2012 has been a year of spectacular violence – Marikana, Newtown, Delhi, Dhaka – against women, against children, against workers. And that’s only the last five months. There was cause as well to celebrate, to hope, as the Idle No More movement across Canada extends the light of indignation, occupation, Spring into the new year.
And there was the absolutely ordinary violence against children that continued, largely unmarked, except of course by those immediately affected and by the usual suspects of social justice advocates and activists. Especially in the United States and Australia, children continue to spend long times in prison. This includes children asylum seekers.
In a sense, 2012 began with Jakadrien Turner, a fourteen-year-old African American, US citizen, girl who was shipped off to Colombia, alone. Turner spoke no Spanish, knew no one in the country. At the beginning of the year, she was returned to the United States. No apologies. No explanations. Silence.
Displaced and refugee children who move to high-income countries face numerous mental health and other risks, not the least of which are the delicacies of class warfare taking place across the austerity-soaked `free world.’ But they also face a risk mental health studies don’t acknowledge: a war on children.
In the United States, for example, an applicant for asylum faces a double test: evidence of an objective risk of persecution and evidence that they subjectively fear this risk. Recently, Burhan Amare, a nine-year old hearing impaired girl from Ethiopia, was denied asylum. There was clear evidence of real risk of persecution and violence. But the child, communicating through a sign-language interpreter, didn’t sufficiently manifest subjective apprehension.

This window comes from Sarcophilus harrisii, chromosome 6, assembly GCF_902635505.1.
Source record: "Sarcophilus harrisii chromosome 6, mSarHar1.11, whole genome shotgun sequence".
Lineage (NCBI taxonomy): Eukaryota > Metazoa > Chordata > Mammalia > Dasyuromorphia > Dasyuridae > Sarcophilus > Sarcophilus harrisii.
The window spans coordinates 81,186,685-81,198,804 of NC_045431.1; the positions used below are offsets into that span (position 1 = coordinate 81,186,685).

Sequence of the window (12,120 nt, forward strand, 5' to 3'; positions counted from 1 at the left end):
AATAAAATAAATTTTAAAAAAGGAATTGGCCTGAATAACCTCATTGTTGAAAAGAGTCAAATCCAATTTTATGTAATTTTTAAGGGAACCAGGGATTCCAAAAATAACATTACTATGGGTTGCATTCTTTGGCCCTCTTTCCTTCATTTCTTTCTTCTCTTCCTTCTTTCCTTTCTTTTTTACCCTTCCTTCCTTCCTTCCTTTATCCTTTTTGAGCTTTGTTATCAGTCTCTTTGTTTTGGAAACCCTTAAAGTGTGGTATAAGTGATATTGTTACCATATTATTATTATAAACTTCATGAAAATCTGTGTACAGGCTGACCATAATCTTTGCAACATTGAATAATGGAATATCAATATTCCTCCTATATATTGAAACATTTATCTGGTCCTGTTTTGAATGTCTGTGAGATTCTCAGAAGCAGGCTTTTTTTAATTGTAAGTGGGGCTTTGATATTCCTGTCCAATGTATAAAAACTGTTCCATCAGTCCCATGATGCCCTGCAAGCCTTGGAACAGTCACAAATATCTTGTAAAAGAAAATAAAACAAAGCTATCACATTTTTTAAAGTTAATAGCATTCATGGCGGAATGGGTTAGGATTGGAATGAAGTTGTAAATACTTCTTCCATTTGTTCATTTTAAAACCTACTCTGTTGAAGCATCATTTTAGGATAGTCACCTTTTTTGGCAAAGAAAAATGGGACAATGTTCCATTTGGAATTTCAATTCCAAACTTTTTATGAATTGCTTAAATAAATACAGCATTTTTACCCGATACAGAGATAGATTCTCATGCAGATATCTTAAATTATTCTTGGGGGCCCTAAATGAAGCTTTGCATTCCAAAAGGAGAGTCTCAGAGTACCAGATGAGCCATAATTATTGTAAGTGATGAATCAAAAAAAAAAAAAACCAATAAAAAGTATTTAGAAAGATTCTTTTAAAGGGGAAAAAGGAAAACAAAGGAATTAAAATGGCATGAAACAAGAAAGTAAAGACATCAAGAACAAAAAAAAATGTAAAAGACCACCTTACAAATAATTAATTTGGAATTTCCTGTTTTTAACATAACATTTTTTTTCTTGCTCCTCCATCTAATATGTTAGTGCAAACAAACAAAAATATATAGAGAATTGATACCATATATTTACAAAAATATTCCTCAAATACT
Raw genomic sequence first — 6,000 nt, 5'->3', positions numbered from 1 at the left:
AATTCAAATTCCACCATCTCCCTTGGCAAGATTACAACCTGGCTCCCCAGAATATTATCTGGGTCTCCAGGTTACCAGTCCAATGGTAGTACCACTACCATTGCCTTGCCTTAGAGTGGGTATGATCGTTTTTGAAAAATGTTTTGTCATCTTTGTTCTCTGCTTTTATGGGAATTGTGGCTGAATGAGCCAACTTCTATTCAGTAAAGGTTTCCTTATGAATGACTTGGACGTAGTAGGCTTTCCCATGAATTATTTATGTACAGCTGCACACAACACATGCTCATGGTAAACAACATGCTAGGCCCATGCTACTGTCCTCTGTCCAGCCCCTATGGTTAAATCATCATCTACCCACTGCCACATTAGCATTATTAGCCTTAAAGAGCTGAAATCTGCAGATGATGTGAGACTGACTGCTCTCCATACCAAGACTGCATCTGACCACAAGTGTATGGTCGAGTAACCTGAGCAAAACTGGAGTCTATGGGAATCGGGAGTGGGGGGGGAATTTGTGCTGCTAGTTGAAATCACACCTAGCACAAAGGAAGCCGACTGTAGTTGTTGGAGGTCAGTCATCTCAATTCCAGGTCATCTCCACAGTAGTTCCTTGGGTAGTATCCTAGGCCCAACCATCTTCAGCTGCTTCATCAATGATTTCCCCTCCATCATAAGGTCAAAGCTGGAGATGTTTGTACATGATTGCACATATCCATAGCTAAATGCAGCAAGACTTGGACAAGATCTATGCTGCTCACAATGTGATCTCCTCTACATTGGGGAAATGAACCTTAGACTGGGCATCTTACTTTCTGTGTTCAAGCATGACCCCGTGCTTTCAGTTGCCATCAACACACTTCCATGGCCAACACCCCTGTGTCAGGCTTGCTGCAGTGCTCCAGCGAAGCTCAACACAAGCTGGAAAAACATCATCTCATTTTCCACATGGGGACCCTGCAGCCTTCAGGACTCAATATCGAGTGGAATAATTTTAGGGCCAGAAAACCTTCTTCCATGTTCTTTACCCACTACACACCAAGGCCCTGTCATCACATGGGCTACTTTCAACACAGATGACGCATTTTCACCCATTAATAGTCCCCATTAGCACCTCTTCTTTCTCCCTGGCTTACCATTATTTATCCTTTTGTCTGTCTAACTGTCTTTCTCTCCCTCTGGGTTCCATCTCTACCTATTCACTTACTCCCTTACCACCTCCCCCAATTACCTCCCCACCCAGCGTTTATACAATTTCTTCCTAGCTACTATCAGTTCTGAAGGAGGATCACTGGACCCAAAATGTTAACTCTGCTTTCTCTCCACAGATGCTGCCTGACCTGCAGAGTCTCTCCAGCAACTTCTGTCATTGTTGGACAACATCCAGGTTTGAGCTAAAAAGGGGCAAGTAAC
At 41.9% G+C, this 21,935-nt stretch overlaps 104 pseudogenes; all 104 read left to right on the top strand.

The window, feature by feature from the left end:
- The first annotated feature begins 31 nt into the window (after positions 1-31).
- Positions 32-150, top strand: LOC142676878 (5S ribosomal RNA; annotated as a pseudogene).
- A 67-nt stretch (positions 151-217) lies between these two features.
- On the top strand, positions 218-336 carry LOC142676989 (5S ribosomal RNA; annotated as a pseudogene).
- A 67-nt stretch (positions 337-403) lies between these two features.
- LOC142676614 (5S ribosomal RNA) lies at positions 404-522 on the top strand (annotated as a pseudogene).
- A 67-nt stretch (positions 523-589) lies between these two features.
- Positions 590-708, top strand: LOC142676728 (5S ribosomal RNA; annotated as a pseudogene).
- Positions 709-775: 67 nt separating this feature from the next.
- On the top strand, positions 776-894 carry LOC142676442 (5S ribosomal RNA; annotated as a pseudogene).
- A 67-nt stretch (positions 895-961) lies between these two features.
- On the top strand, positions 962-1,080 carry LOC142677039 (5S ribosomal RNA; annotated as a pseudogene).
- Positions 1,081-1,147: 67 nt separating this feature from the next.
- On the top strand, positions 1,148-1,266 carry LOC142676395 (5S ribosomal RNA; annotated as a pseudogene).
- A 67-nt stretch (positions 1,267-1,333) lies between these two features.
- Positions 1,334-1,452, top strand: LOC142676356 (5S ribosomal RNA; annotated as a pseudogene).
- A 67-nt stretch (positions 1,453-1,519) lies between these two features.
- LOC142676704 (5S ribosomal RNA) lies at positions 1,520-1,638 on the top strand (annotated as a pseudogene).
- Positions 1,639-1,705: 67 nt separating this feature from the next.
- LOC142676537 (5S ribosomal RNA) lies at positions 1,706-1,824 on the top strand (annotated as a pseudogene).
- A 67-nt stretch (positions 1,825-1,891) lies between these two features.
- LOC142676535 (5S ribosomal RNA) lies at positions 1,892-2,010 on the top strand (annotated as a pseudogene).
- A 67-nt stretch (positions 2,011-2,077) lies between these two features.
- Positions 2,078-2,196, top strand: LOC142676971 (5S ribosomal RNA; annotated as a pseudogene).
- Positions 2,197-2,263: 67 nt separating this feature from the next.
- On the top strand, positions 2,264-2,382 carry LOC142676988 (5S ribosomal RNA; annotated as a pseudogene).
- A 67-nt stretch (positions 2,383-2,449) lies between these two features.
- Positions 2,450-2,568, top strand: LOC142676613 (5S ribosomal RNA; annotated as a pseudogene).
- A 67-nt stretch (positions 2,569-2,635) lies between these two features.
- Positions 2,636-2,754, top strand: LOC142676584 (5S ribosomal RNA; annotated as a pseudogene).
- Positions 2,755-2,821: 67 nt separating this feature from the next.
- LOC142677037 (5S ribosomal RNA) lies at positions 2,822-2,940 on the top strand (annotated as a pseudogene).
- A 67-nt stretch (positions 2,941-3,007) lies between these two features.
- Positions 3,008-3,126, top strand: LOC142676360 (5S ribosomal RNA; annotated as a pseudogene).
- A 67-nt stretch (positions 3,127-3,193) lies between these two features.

Burhan Amare has a brother, in Australia. Not a biological brother, but a brother nevertheless. The boy, nine years old, is an asylum seeker in detention. Australia has mandatory detention for refugees and asylum seekers. The boy tried to commit suicide. Supporters are “distressed”. The State is maybe taking the case “under advisement”.
There is a sickness in the system of long-term immigration detention … and the sickness is the world that produces that machinery and then walks away from the slow torture of children in prisons. That is our world, a world in which, daily, children are subjected to long-term detention, for the crime of having nowhere to go. This is the silence and the muffled noises we hear, or don’t, that are the foundation of the explosions of spectacular violence. We must mark the everyday so that we understand the seemingly exceptional explosions are not exceptional. They are part of the fabric of everyday violence. The war on children must end … now.
Dan Moshenberg, email@example.com